Sixth Annual Distinguished Speaker's Lecture on Sustainable Transportation - Tuesday Evening - Palo Alto
- ----- Forwarded by Asha Weinstein/SJSU on 10/17/2004 09:39 PM -----
> You are cordially invited ...Transportation
> Noted Bay Area Architect and City Planner to Present
> Sixth Annual Distinguished Speaker's Lecture on Sustainable
>Community Environment and the Stanford University Program on Urban Studies
> The Transportation Division of the Palo Alto Department of Planning and
are pleased to announce that noted Bay Area architect and city planner
Terry Bottomley, will present the City of Palo Alto Sixth Annual
Distinguished Speaker> '> s Lecture on Sustainable Transportation. Mr.
Bottomley> '> s presentation, > "> Designing Livable Streets> "> , will
take place from 7:00 to 8:00 PM on Tuesday, October 19th in the City
Council Chambers, Palo Alto City Hall, 250 Hamilton Avenue. The event is
free and open to the public.
>city planning firm located in Oakland. He has been in practice in the Bay
> Mr. Bottomley is Principal of Bottomley Associates, an urban design and
Area for twenty years, preparing land use master plans, development
standards, design guidelines, concept designs, and construction documents
for streets and other public spaces. Mr. Bottomley> '> s work includes the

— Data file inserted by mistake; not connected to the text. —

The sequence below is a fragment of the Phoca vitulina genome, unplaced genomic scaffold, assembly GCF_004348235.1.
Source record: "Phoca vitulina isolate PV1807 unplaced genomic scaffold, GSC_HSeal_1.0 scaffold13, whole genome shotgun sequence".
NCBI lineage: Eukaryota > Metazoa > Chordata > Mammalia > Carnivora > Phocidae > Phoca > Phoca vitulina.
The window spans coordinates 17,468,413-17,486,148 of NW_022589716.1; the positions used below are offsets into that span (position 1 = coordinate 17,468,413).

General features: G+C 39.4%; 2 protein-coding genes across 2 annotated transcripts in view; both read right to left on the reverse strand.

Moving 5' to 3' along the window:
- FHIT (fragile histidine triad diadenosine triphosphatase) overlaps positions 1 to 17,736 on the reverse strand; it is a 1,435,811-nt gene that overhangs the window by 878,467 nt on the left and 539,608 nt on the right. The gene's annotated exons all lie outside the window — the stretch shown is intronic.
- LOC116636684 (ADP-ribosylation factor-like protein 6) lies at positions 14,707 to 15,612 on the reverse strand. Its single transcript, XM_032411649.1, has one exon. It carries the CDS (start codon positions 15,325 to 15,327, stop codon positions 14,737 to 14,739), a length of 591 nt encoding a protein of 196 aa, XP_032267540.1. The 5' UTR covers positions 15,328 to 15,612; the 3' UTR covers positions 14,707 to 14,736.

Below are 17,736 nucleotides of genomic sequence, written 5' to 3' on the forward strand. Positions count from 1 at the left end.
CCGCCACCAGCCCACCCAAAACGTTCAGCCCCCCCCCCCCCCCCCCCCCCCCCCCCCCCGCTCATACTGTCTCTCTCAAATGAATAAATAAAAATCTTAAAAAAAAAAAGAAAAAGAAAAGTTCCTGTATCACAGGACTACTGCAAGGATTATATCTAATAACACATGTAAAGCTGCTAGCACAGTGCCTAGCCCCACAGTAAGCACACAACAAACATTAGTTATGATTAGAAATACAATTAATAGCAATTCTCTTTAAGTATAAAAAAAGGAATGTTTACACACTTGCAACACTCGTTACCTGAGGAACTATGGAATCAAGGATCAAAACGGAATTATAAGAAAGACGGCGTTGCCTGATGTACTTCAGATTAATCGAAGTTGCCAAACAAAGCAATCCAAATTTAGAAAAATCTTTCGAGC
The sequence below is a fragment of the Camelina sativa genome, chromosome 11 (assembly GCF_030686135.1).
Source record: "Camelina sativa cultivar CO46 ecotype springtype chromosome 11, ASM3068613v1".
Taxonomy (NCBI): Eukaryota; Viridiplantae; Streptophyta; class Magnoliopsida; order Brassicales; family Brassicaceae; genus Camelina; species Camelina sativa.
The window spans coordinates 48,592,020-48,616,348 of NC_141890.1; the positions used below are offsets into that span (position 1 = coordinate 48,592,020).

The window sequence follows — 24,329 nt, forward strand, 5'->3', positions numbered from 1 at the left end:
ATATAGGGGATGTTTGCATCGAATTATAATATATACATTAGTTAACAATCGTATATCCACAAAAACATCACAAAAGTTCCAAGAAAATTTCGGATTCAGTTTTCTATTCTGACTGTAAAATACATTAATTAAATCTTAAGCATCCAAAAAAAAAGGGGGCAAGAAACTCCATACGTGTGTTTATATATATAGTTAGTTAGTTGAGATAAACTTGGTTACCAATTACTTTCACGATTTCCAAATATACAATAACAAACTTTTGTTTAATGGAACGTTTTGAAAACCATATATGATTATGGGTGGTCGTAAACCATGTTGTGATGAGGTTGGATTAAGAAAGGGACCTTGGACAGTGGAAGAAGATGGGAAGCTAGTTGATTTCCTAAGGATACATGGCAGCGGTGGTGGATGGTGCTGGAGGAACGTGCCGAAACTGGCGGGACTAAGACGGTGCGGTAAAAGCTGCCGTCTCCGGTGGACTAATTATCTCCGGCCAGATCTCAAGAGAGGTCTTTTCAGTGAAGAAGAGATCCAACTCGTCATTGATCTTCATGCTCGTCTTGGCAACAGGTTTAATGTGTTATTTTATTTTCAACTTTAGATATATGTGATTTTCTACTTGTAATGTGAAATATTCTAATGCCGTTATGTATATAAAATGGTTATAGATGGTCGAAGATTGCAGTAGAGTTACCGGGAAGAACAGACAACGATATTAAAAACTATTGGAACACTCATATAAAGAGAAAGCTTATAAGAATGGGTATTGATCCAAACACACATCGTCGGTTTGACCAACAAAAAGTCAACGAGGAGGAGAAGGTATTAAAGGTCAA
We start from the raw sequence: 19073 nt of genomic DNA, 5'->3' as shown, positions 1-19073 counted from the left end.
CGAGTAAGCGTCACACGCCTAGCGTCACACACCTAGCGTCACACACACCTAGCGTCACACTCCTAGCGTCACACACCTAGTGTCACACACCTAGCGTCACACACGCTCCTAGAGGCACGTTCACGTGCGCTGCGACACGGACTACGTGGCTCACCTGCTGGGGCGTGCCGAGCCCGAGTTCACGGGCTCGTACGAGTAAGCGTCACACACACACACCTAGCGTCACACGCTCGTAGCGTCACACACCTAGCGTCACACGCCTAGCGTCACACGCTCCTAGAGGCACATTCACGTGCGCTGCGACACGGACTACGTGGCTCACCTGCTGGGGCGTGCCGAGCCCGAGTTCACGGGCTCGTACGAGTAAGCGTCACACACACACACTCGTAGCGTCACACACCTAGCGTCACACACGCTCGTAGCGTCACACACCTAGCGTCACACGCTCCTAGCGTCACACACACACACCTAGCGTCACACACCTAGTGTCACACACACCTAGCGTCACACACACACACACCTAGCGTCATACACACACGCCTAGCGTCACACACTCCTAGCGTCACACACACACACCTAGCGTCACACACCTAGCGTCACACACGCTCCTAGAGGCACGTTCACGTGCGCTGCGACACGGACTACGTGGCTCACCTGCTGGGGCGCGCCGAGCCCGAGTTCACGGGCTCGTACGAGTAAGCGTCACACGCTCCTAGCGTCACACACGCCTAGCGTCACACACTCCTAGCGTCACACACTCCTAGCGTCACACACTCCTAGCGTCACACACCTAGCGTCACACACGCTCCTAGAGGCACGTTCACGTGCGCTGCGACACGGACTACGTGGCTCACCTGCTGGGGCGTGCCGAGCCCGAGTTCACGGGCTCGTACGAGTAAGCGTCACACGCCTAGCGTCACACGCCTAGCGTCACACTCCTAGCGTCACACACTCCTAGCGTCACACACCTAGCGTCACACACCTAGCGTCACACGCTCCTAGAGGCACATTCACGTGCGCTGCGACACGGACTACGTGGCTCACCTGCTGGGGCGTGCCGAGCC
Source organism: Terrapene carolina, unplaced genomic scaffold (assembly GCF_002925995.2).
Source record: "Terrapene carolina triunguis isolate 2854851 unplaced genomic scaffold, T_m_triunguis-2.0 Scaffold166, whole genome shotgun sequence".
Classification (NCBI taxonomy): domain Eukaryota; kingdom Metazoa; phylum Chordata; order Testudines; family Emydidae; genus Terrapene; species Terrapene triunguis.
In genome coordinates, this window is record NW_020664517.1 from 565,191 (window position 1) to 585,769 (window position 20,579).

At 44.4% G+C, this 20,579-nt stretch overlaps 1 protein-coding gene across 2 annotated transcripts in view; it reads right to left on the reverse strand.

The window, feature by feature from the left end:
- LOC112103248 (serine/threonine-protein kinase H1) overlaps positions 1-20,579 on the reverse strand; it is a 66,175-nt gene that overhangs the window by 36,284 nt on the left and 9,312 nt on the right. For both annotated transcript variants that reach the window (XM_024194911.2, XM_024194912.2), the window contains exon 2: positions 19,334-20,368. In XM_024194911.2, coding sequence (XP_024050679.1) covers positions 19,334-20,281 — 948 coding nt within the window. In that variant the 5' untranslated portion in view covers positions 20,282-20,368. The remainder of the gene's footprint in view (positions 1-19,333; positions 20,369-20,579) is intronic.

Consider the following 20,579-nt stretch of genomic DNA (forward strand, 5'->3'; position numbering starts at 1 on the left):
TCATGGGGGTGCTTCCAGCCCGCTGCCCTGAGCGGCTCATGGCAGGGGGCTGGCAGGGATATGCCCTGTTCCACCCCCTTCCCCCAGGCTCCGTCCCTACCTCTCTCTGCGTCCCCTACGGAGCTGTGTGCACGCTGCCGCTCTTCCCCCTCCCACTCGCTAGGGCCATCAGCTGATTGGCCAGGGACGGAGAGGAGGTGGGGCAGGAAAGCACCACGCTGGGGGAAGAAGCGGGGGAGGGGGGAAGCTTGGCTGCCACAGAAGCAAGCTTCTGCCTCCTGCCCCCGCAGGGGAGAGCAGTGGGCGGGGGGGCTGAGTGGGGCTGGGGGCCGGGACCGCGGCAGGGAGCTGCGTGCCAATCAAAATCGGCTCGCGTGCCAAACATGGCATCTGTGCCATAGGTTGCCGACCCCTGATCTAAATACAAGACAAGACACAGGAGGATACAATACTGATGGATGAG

Underhill Area Streetscape Design Manual for UC Berkeley, the Downtown
Riverfront Urban Design Master Plan for the City of Napa, the Main Street
Silicon Valley Study for Joint Venture Silicon Valley, and the
Charleston-Arastradero Corridor Plan for Palo Alto.
>architect, and a member of the American Institute of Certified Planners.
> Mr. Bottomley is a graduate of the UC-Berkeley, a licensed landscape
He is a frequent lecturer in environmental design at UC Berkeley and UC
Davis on the relationship between urban design and economic development.
>jointly initiated the Annual Distinguished Speaker> '> s Lecture on
> The Transportation Division and the Stanford Program on Urban Studies
Sustainable Transportation in 1999 to foster understanding on how
transportation can contribute to, rather than detract from, community
well-being. Past speakers have included Professor Reid Ewing of the
University of Maryland, Professor Robert Cervero of the University of
California-Berkeley, renown Berkeley architect and Palo Alto native Peter
Calthorpe, Professor Donald Shupe of UCLA, and Rod Diridon of the Mineta
Transportation Institute at San Jose State University.